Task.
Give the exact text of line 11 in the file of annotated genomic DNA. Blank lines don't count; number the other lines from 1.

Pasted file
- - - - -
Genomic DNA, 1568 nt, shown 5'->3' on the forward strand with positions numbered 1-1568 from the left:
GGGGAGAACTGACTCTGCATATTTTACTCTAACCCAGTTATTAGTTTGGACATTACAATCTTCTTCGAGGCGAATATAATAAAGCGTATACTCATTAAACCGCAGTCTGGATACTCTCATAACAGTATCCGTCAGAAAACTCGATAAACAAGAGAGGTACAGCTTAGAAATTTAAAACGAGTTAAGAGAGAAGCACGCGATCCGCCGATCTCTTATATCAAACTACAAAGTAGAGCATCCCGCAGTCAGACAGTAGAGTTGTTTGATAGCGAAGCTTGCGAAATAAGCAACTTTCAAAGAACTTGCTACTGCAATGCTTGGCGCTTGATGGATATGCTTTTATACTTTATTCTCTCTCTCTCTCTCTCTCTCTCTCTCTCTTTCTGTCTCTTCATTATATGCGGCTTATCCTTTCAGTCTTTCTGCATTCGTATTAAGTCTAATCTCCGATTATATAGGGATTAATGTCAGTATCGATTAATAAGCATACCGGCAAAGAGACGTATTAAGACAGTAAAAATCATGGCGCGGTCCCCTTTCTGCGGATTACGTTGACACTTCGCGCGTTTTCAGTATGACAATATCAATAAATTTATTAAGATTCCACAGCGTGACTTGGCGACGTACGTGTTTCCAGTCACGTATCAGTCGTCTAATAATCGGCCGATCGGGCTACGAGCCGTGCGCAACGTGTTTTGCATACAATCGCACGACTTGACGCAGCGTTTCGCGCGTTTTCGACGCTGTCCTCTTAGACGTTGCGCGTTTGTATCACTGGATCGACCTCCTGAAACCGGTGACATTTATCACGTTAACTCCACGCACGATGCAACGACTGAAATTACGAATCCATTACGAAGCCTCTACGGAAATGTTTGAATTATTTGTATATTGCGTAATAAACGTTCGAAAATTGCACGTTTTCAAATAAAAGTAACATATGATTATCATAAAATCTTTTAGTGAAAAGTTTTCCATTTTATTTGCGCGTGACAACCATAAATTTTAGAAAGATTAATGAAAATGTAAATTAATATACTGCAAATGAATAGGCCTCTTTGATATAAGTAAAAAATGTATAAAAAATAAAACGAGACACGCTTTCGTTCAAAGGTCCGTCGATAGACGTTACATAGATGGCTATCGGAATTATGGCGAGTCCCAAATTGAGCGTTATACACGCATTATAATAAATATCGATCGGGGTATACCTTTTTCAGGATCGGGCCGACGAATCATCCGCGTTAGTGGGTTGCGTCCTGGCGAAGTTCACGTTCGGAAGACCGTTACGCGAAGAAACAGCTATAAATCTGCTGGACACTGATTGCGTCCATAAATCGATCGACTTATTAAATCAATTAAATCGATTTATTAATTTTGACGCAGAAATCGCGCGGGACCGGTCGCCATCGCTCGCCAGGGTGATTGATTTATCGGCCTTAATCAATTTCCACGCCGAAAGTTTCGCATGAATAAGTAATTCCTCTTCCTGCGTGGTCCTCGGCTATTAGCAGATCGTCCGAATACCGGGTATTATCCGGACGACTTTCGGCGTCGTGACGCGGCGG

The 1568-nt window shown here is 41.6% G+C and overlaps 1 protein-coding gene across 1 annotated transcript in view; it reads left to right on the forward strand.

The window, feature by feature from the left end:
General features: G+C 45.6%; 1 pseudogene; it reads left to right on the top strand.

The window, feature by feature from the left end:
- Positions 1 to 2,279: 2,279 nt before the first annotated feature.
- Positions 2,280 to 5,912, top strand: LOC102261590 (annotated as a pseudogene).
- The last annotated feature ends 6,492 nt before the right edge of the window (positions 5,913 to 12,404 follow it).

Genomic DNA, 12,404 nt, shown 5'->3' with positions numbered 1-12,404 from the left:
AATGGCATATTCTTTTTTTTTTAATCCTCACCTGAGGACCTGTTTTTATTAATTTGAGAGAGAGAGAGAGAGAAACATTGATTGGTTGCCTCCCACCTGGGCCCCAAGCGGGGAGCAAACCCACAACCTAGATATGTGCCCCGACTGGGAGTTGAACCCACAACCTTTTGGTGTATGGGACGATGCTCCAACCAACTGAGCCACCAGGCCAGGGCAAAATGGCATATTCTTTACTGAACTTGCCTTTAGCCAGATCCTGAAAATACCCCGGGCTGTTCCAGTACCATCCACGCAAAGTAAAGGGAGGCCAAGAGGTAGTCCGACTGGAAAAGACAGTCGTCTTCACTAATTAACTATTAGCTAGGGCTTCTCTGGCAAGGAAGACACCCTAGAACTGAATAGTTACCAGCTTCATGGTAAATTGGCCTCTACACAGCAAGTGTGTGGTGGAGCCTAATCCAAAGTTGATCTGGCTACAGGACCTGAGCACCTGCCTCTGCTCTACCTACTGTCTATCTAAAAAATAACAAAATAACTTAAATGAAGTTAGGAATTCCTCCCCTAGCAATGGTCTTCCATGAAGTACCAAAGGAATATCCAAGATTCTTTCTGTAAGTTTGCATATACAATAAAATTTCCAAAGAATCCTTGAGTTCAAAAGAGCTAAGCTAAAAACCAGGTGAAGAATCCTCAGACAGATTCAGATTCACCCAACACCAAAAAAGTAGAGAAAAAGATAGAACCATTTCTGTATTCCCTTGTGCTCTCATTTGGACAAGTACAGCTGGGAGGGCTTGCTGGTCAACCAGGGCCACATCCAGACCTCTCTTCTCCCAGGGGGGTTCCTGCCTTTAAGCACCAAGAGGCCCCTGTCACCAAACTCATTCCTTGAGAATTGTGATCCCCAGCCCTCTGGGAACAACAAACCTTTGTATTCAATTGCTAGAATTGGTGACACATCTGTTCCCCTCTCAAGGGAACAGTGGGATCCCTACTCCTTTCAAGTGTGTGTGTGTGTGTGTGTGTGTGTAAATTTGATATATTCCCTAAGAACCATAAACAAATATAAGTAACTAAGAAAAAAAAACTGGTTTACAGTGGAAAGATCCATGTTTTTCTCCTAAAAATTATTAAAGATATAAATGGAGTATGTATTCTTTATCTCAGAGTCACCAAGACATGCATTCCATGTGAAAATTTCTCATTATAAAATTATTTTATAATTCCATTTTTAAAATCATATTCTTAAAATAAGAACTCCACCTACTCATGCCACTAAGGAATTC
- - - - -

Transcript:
AATGGCATATTCTTTTTTTTTTAATCCTCACCTGAGGACCTGTTTTTATTAATTTGAGAGAGAGAGAGAGAGAAACATTGATTGGTTGCCTCCCACCTGGGCCCCAAGCGGGGAGCAAACCCACAACCTAGATATGTGCCCCGACTGGGAGTTGAACCCACAACCTTTTGGTGTATGGGACGATGCTCCAACCAACTGAGCCACCAGGCCAGGGCAAAATGGCATATTCTTTACTGAACTTGCCTTTAGCCAGATCCTGAAAATACCCCGGGCTGTTCCAGTACCATCCACGCAAAGTAAAGGGAGGCCAAGAGGTAGTCCGACTGGAAAAGACAGTCGTCTTCACTAATTAACTATTAGCTAGGGCTTCTCTGGCAAGGAAGACACCCTAGAACTGAATAGTTACCAGCTTCATGGTAAATTGGCCTCTACACAGCAAGTGTGTGGTGGAGCCTAATCCAAAGTTGATCTGGCTACAGGACCTGAGCACCTGCCTCTGCTCTACCTACTGTCTATCTAAAAAATAACAAAATAACTTAAATGAAGTTAGGAATTCCTCCCCTAGCAATGGTCTTCCATGAAGTACCAAAGGAATATCCAAGATTCTTTCTGTAAGTTTGCATATACAATAAAATTTCCAAAGAATCCTTGAGTTCAAAAGAGCTAAGCTAAAAACCAGGTGAAGAATCCTCAGACAGATTCAGATTCACCCAACACCAAAAAAGTAGAGAAAAAGATAGAACCATTTCTGTATTCCCTTGTGCTCTCATTTGGACAAGTACAGCTGGGAGGGCTTGCTGGTCAACCAGGGCCACATCCAGACCTCTCTTCTCCCAGGGGGGTTCCTGCCTTTAAGCACCAAGAGGCCCCTGTCACCAAACTCATTCCTTGAGAATTGTGATCCCCAGCCCTCTGGGAACAACAAACCTTTGTATTCAATTGCTAGAATTGGTGACACATCTGTTCCCCTCTCAAGGGAACAGTGGGATCCCTACTCCTTTCAAGTGTGTGTGTGTGTGTGTGTGTGTGTAAATTTGATATATTCCCTAAGAACCATAAACAAATATAAGTAACTAAGAAAAAAAAACTGGTTTACAGTGGAAAGATCCATGTTTTTCTCCTAAAAATTATTAAAGATATAAATGGAGTATGTATTCTTTATCTCAGAGTCACCAAGACATGCATTCCATGTGAAAATTTCTCATTATAAAATTATTTTATAATTCCATTTTTAAAATCATATTCTTAAAATAAGAACTCCACCTACTCATGCCACTAAGGAATTC